Waynesville community gives prisoner of war a second funeral

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WAYNESVILLE, Mo. -- Walter Barton Dixon got full military honors Tuesday on the occasion of his second death.

As his flag-draped coffin was taken by a horse-drawn caisson from a memorial service at Waynesville's Faith Baptist Church to the Missouri Veterans Cemetery of Waynesville, he was greeted along the route by friends and mourners along the side of the road paying their respects to a true American hero who had endured a life full of twists and turns.

Dixon joined the Army when he was 16 years-old and served in three wars (World War II, Korea and Vietnam) earning seven Purple Hearts and a host of other honors.

But it was in Korea in 1951 that his life changed forever when he was wounded during a bombing attack.

"His clothes had 37 holes in them and both the heels of his boots had been shot off," explained Keith Prichard, who was representing the Secretary of the Army at the ceremonies.

Dixon though was more concerned about others during the bombing, wrapping his jacket around another severely wounded soldier which turned out to be a fateful decision.

"His field jacket with his name on it and letters to his wife in the pocket that ended up being with the deceased soldier is the reason he (Dixon) was identified as a killed-in-action soldier," Pritchard said.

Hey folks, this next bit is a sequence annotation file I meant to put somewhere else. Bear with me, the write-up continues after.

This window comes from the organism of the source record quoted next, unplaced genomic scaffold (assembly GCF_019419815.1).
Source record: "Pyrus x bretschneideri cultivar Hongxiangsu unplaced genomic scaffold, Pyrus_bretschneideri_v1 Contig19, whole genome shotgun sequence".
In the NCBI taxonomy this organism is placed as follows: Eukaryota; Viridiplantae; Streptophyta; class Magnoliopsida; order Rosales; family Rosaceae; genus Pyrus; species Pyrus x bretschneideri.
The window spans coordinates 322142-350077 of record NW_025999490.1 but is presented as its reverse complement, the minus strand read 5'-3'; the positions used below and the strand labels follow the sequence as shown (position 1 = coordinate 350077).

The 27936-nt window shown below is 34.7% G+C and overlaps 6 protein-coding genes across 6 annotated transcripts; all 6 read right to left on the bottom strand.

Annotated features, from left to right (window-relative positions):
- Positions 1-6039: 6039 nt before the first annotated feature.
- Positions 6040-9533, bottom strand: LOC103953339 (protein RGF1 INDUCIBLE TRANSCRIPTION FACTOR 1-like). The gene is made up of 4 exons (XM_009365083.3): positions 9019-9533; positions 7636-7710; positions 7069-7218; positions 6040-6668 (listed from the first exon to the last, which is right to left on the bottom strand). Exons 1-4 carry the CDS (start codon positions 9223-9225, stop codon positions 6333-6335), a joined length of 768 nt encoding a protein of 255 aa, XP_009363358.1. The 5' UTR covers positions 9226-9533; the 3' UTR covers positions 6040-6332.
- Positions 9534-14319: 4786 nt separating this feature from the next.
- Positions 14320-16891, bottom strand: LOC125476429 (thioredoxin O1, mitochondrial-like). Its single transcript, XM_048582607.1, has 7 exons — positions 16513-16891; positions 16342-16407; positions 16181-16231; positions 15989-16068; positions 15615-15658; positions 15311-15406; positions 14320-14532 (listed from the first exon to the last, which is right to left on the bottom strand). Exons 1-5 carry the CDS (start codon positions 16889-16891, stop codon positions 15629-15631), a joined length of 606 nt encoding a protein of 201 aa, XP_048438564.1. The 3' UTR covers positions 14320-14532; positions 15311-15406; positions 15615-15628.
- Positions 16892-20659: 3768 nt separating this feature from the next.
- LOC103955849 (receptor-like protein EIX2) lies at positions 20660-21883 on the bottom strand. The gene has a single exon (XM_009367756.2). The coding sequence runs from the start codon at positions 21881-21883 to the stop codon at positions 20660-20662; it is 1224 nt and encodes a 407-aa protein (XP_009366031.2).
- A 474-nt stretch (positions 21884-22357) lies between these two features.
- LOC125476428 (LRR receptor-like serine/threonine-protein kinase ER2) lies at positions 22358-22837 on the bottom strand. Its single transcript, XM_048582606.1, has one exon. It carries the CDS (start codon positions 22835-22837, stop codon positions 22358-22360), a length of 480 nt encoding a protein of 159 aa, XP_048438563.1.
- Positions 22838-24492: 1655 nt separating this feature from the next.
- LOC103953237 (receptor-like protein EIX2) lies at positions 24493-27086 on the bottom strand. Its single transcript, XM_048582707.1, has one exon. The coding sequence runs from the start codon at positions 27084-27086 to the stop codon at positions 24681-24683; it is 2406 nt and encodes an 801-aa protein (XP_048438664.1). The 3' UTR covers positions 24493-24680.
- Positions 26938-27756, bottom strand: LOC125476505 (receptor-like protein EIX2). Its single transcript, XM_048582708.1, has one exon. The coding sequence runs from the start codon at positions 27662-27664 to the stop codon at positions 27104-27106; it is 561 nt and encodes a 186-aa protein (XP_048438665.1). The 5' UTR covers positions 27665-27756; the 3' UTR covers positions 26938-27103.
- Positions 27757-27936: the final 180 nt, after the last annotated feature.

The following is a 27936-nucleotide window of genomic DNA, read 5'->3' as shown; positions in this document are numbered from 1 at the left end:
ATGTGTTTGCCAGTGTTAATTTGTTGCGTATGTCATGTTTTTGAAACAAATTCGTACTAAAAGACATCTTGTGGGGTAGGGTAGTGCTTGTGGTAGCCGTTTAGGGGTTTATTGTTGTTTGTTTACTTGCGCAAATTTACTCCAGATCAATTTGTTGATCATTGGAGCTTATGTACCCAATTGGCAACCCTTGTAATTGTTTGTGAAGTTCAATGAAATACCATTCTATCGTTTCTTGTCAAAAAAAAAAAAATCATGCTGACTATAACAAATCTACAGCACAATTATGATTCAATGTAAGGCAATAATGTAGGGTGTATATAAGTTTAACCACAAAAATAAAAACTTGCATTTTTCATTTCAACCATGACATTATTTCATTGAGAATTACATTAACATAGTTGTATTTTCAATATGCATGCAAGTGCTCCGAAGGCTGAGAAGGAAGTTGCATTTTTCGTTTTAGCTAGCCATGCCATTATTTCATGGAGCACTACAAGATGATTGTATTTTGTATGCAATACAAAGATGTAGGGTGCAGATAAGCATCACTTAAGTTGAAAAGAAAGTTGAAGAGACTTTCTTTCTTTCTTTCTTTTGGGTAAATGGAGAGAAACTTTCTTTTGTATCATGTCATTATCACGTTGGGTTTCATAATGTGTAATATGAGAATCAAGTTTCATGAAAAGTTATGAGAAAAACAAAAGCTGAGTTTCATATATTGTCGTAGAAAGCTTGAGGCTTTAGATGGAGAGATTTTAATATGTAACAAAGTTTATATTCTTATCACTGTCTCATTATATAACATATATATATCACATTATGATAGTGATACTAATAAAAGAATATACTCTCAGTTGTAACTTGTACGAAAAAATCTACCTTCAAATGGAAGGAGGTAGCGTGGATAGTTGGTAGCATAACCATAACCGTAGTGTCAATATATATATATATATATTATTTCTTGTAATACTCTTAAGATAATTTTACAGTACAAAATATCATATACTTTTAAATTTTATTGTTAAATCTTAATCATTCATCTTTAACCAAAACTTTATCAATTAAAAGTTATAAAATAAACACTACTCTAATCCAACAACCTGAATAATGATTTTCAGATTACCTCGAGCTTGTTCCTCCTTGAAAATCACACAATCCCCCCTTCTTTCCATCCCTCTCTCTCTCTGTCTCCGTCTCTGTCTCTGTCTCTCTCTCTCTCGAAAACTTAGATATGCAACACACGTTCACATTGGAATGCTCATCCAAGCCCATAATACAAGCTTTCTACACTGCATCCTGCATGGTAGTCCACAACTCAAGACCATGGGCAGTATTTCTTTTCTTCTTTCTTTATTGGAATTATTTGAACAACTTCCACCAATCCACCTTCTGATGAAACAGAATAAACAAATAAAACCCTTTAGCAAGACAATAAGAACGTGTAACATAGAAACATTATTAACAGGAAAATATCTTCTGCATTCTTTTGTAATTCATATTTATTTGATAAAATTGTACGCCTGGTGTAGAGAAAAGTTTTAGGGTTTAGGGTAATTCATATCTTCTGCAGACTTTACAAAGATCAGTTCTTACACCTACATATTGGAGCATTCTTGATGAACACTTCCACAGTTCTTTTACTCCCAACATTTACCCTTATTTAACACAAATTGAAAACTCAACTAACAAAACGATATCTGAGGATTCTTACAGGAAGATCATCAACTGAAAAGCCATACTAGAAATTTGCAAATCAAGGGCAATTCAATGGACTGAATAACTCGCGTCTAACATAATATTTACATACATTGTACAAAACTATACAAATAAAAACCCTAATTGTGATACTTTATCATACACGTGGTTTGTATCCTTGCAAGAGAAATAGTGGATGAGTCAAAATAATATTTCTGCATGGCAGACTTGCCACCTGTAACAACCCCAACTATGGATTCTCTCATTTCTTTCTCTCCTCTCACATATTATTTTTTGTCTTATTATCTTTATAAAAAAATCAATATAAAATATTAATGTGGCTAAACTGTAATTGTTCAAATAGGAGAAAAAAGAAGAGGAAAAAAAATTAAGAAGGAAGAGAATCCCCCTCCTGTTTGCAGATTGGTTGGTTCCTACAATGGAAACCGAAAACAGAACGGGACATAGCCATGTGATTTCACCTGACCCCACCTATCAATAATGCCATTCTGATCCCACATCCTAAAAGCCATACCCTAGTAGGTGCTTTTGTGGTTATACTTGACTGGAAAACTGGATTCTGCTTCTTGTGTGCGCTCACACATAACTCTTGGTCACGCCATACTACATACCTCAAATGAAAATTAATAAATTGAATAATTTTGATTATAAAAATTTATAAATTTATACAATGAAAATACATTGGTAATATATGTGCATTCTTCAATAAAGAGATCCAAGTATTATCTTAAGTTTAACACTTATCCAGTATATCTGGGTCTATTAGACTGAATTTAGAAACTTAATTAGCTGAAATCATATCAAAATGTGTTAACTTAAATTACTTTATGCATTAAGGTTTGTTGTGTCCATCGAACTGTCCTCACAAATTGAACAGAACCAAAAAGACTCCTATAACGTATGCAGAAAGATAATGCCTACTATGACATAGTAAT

Yes, that case of mistaken identity resulted in Walter being declared dead with a death notice signed by President Harry S. Truman sent to his family.

In reality though, Walter was alive. He would spend 28 months as a Prisoner Of War in Korea enduring the worst of conditions. He was the only one of the 400 men in his company who would survive the war and when he returned home everyone was surprised including his wife, who had remarried.

"He told me it was quite simple," Pritchard said. "One wife and two husbands and she'd already had a child with the other one. There was nothing to do but move on."

So Walter Dixon did move on. He would end up marrying the woman who wrote his obituary for the local paper, a childhood next-door-neighbor named Dee he had known since he was eight years-old.

They had three children and were married for 61 years until Dee passed away in 2016.

But Walter's love of life carried on. All you need to know about him and his sense of humor could be found on his business card read aloud at Tuesday's memorial service.

"Walter B. Dixon retired," said Faith Baptist pastor Danny Graves as he read the card. "Ain't got much, don't want anything, ain't mad at nobody, ain't running for nothing, waiting for the third of the month."

And then there was the form Walter filled out for the government asking about his time as a POW.

"It talks about 'Please describe your worst experience as a captive,'" Pritchard told the crowd. "And in his handwriting it says 'I always had fun.'"

It was that indomitable spirit that kept Walter going for 91 years...and two deaths.

"He was a soldier's soldier," Prichard said.

"He served his country in ways that are unimaginable," said Douglas Galick, a Command Sgt. Major with Ft. Leonard Wood's Army Engineer School. "It just goes back to the American fighting spirit and what we fight for."

"I think the only reason he passed is because he was ready to go," said Richard Dixon, one of Walter's three children. "He was always a fighter but I think he was ready to go see my mom."

Here's to Walter Dixon and a life well-lived.

Twice.

Read the original version of this article at www.ky3.com.